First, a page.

“I have been part taking part in activities for social justice and resistance to police violence for years and I’ve been thinking about who to make a film about” the topic, said Dukan, who grew up in Harlem. “I usually work in speculative fiction, horror, fantasy, and science-fiction. I came up with this story set in the future that asks what would police brutality might look like in the future.”

The short is one of six episodes that will follow the experiences of different characters in West Philly as they have confrontations with authority, Dukan said.

The film will screen as part of a shorts program at noon Saturday.

Not everything at BlackStar will be so heavy or so political.

On the comic side, there’s Tales From Shaolin: Pt 1 “Shakey Dog”, which will be shown as part of the same shorts program.

The first part of a planned series of shorts inspired by hip-hop superstars the Wu Tang Clan, the story is the brainchild of director Louis Moore, a Philly native, and writer J. Michael Neal, who grew up in Camden.

“All the films will pay homage to the Wu Tang Clan, and each will be based on different members” of the group, said Moore.

The first part is inspired by Wu Tang’s Ghostface Killah.

“We take the lyrics to their songs and reinterpret them through little stories,” said Moore, who learned the craft at Los Angeles Film School.

The film, he said, “is a comedy about a drug heist gone horribly wrong. … Ghostface takes along a young accomplice and things take a comic turn a that will be totally unexpected to both Ghostface and the audience.”

The BlackStar Film Festival

Thursday, Aug. 3 through Sunday Aug. 6 in University City. Most screenings will be at International House, 38th and Chestnut Streets.
Tickets: All-access pass: $150. Single tickets: $12; $8 students and seniors.
Information:

267-603-2755, blackstarfest.org.

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The State of the Race

 Final Ballots Sent as We Close Out Oscar’s Historic Year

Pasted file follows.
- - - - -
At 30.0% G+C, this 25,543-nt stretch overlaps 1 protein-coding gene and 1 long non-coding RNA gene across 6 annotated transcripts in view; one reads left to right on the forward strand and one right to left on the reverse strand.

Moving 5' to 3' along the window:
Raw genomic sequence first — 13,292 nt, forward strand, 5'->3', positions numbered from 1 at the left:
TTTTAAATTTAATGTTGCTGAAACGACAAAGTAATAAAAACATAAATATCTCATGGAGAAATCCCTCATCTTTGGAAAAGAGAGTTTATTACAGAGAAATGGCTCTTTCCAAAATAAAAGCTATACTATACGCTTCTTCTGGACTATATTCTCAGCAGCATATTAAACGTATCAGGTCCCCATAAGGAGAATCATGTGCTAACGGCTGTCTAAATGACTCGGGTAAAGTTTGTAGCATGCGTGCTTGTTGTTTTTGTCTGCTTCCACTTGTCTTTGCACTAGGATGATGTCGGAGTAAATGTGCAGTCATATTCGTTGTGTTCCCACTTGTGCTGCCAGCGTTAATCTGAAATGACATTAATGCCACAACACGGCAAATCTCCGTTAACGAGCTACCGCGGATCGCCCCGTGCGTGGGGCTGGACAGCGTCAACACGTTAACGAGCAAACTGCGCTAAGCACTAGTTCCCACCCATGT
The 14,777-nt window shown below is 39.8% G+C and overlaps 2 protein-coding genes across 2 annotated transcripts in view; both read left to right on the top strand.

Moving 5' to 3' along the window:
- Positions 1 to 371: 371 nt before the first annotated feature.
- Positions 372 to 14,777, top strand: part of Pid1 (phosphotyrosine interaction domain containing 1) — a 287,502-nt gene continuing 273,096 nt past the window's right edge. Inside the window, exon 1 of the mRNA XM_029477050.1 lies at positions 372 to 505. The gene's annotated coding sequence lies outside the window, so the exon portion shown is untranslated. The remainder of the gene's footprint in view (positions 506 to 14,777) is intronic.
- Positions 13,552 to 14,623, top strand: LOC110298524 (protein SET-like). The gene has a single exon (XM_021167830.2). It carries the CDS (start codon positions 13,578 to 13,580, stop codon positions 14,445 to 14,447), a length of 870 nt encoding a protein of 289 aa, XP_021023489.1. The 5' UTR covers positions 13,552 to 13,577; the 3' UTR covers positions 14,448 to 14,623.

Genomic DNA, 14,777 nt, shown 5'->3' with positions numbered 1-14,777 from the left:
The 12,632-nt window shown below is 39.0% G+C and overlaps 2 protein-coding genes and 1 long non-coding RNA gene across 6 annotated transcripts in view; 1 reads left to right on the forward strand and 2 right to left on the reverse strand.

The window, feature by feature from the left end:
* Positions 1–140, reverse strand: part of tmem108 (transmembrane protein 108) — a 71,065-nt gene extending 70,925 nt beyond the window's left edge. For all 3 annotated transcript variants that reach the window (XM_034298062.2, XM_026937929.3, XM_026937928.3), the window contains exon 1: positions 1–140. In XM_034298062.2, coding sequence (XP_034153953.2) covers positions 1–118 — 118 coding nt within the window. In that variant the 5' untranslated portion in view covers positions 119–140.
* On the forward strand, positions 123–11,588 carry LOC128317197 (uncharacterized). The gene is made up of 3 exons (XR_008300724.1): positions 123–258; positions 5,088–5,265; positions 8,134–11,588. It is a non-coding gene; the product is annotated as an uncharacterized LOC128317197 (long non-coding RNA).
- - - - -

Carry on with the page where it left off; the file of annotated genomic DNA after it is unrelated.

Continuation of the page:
It’s 2017. Oscar ballots are sent out today to 6,000 or so Academy members to make their final choices. While tabulation shifts in the preferential ballot might still bring a shocking surprise at night’s end, I would not bet on it. This race, as David Poland and Kris Tapley long ago proclaimed, was over in September. The winner was chosen and that was that. Most seem happy with the choice and at least we’ll have a Best Picture winner that features a Best Actress nominee — probably a Best Actress winner — a rarity that we haven’t seen for over a decade. It might be a low bar for celebration, but it’s been 12 years since that happened. 12 years.

Still, it’s hard to look at this year and not be astonished by the historic representation of the African American experience among the Oscar-nominated films. These stories got told and rose to prominence because they were undeniably worthy. By some miracle, none relied directly on any white characters who swooped in to make things right. Rather each was about fascinating characters in the black community with whole and complete loves, apart from white society. This is true with all three films up for Best Picture – Moonlight, Fences and Hidden Figures. I have been writing about the Oscars for a long time and I can tell you with a fair amount of certainty that there is no way these films would have been chosen had the Academy, or even the critics or bloggers, not been pushed by a hashtag and a boycott to change the way they think about what defines “best.”

That’s because most people like to see stories that reflect who they are. Choosing their favorite film of the year has less to do with greatness and more to do with how a movie makes them feel. White audiences often feel personally scolded by stories that are too overtly critical of attitudes in the white community that black characters must cope with, so they shut down some of their personal involvement. If we would stop to think about that, it’s easier to imagine how it feels for black or Hispanic or Asian filmgoers to be absent from all the thousands of wall-to-wall white movies Hollywood made for decades. How discouraging and alienating it feels to be largely excluded, since the beginning of film history, to repeatedly see the white experience and white history about white people as the only authentic stories being told onscreen. But Fences and Moonlight and Hidden Figures all tell universal stories, don’t they? They’re not really fixated on the interaction between black or white at all – though surely that has to be there because it’s always there.